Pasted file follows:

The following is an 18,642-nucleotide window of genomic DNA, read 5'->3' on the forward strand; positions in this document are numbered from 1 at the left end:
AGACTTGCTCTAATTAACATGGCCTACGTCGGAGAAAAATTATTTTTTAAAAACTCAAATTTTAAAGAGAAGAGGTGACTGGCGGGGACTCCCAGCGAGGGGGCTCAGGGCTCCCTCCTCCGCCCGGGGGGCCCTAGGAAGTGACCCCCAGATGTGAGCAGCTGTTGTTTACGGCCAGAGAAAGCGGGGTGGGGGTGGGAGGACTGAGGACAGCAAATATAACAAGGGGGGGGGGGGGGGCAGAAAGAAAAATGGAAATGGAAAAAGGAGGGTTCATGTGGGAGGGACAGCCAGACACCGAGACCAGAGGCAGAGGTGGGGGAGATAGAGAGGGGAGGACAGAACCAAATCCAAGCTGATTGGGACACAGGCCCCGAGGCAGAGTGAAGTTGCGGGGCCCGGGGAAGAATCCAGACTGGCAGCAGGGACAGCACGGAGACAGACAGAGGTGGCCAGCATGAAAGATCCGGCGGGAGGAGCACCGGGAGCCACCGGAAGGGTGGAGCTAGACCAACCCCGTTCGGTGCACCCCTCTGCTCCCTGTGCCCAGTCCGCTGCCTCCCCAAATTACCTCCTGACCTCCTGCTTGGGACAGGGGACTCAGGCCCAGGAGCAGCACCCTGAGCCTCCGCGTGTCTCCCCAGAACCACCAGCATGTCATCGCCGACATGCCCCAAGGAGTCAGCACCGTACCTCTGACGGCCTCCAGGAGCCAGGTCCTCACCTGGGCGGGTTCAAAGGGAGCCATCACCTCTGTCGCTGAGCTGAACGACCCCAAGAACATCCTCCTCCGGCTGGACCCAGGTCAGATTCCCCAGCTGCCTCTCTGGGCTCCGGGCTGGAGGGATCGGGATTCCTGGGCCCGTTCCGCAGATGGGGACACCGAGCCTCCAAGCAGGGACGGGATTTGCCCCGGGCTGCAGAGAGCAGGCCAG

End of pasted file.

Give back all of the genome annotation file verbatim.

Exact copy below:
The following is an 18,642-nucleotide window of genomic DNA, read 5'->3' on the forward strand; positions in this document are numbered from 1 at the left end:
AGACTTGCTCTAATTAACATGGCCTACGTCGGAGAAAAATTATTTTTTAAAAACTCAAATTTTAAAGAGAAGAGGTGACTGGCGGGGACTCCCAGCGAGGGGGCTCAGGGCTCCCTCCTCCGCCCGGGGGGCCCTAGGAAGTGACCCCCAGATGTGAGCAGCTGTTGTTTACGGCCAGAGAAAGCGGGGTGGGGGTGGGAGGACTGAGGACAGCAAATATAACAAGGGGGGGGGGGGGGGCAGAAAGAAAAATGGAAATGGAAAAAGGAGGGTTCATGTGGGAGGGACAGCCAGACACCGAGACCAGAGGCAGAGGTGGGGGAGATAGAGAGGGGAGGACAGAACCAAATCCAAGCTGATTGGGACACAGGCCCCGAGGCAGAGTGAAGTTGCGGGGCCCGGGGAAGAATCCAGACTGGCAGCAGGGACAGCACGGAGACAGACAGAGGTGGCCAGCATGAAAGATCCGGCGGGAGGAGCACCGGGAGCCACCGGAAGGGTGGAGCTAGACCAACCCCGTTCGGTGCACCCCTCTGCTCCCTGTGCCCAGTCCGCTGCCTCCCCAAATTACCTCCTGACCTCCTGCTTGGGACAGGGGACTCAGGCCCAGGAGCAGCACCCTGAGCCTCCGCGTGTCTCCCCAGAACCACCAGCATGTCATCGCCGACATGCCCCAAGGAGTCAGCACCGTACCTCTGACGGCCTCCAGGAGCCAGGTCCTCACCTGGGCGGGTTCAAAGGGAGCCATCACCTCTGTCGCTGAGCTGAACGACCCCAAGAACATCCTCCTCCGGCTGGACCCAGGTCAGATTCCCCAGCTGCCTCTCTGGGCTCCGGGCTGGAGGGATCGGGATTCCTGGGCCCGTTCCGCAGATGGGGACACCGAGCCTCCAAGCAGGGACGGGATTTGCCCCGGGCTGCAGAGAGCAGGCCAG